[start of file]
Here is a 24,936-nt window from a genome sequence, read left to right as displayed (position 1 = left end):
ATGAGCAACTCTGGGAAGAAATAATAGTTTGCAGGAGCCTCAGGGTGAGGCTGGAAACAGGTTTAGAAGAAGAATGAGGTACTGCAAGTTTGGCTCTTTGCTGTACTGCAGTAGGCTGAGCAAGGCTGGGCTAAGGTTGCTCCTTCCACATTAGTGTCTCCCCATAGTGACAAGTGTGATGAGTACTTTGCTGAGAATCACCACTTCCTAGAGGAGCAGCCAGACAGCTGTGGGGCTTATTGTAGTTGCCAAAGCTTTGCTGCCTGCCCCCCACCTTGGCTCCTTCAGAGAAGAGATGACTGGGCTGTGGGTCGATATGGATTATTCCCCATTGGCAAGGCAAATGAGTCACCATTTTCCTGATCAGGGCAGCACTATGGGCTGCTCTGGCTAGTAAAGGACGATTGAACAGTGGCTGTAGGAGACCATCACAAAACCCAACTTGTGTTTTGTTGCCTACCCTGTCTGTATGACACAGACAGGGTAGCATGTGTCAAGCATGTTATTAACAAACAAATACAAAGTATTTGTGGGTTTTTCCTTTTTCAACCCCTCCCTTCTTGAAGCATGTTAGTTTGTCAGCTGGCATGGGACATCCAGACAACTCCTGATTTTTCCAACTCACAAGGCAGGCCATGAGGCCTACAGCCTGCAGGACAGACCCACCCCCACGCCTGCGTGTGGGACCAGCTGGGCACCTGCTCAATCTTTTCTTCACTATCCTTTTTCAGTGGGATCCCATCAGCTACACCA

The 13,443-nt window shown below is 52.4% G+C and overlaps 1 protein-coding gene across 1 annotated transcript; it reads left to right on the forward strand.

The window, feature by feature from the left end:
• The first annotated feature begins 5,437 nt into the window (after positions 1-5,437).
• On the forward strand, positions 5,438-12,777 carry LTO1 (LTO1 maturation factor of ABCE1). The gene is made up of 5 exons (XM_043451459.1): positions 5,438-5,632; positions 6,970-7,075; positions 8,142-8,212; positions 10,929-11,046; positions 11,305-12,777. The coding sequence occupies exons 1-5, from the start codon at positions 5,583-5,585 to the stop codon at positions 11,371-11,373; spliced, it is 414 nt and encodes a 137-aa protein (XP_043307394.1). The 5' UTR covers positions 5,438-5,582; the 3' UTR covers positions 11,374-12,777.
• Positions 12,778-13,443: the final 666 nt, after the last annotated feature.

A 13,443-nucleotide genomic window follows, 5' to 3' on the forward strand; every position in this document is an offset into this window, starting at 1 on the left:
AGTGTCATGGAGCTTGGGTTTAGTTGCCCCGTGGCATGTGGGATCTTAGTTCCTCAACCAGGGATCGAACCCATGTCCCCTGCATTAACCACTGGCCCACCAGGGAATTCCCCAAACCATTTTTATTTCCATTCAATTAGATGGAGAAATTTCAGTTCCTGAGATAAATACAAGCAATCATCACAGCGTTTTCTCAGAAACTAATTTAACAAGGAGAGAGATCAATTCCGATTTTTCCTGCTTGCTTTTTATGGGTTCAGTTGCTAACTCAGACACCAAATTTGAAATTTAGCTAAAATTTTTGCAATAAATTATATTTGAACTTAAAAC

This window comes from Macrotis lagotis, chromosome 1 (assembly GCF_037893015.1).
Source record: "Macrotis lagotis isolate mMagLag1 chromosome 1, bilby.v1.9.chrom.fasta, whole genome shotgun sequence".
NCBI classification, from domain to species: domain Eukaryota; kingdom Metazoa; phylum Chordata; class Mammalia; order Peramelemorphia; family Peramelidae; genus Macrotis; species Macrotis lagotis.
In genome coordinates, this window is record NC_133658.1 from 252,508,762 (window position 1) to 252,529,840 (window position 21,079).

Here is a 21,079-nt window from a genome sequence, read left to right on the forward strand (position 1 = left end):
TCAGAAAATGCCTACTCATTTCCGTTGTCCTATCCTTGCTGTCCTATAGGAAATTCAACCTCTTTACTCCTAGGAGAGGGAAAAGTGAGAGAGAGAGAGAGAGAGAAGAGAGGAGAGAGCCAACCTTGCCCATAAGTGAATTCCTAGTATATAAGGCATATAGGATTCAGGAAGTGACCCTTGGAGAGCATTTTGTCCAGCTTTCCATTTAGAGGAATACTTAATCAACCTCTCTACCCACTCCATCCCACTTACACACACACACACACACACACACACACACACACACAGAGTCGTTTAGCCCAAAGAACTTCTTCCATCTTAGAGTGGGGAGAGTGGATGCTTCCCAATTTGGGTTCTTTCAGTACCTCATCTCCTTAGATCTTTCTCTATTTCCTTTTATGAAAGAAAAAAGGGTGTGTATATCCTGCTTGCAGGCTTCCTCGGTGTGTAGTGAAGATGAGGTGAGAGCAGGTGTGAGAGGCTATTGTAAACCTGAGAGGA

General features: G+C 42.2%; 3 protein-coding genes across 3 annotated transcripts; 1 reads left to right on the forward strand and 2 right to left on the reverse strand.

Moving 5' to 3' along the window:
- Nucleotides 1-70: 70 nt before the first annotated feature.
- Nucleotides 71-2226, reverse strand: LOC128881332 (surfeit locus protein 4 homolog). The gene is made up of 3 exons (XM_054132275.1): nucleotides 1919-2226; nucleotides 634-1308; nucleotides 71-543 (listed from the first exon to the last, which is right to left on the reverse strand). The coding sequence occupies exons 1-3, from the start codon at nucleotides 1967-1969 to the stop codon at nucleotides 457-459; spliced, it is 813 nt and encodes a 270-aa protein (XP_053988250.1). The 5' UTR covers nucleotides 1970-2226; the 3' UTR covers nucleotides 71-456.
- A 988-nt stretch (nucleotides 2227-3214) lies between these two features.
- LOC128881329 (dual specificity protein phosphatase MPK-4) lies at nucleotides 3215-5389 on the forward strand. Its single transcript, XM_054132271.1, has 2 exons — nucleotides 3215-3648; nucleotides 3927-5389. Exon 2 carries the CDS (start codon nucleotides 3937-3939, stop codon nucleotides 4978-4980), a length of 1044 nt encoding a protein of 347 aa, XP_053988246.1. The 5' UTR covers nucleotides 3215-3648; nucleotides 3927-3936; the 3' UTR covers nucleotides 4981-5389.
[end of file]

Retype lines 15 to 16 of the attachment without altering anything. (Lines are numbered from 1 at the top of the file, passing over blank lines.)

TCAGAAAATGCCTACTCATTTCCGTTGTCCTATCCTTGCTGTCCTATAGGAAATTCAACCTCTTTACTCCTAGGAGAGGGAAAAGTGAGAGAGAGAGAGAGAGAGAAGAGAGGAGAGAGCCAACCTTGCCCATAAGTGAATTCCTAGTATATAAGGCATATAGGATTCAGGAAGTGACCCTTGGAGAGCATTTTGTCCAGCTTTCCATTTAGAGGAATACTTAATCAACCTCTCTACCCACTCCATCCCACTTACACACACACACACACACACACACACACACACACACAGAGTCGTTTAGCCCAAAGAACTTCTTCCATCTTAGAGTGGGGAGAGTGGATGCTTCCCAATTTGGGTTCTTTCAGTACCTCATCTCCTTAGATCTTTCTCTATTTCCTTTTATGAAAGAAAAAAGGGTGTGTATATCCTGCTTGCAGGCTTCCTCGGTGTGTAGTGAAGATGAGGTGAGAGCAGGTGTGAGAGGCTATTGTAAACCTGAGAGGA

General features: G+C 42.2%; 3 protein-coding genes across 3 annotated transcripts; 1 reads left to right on the forward strand and 2 right to left on the reverse strand.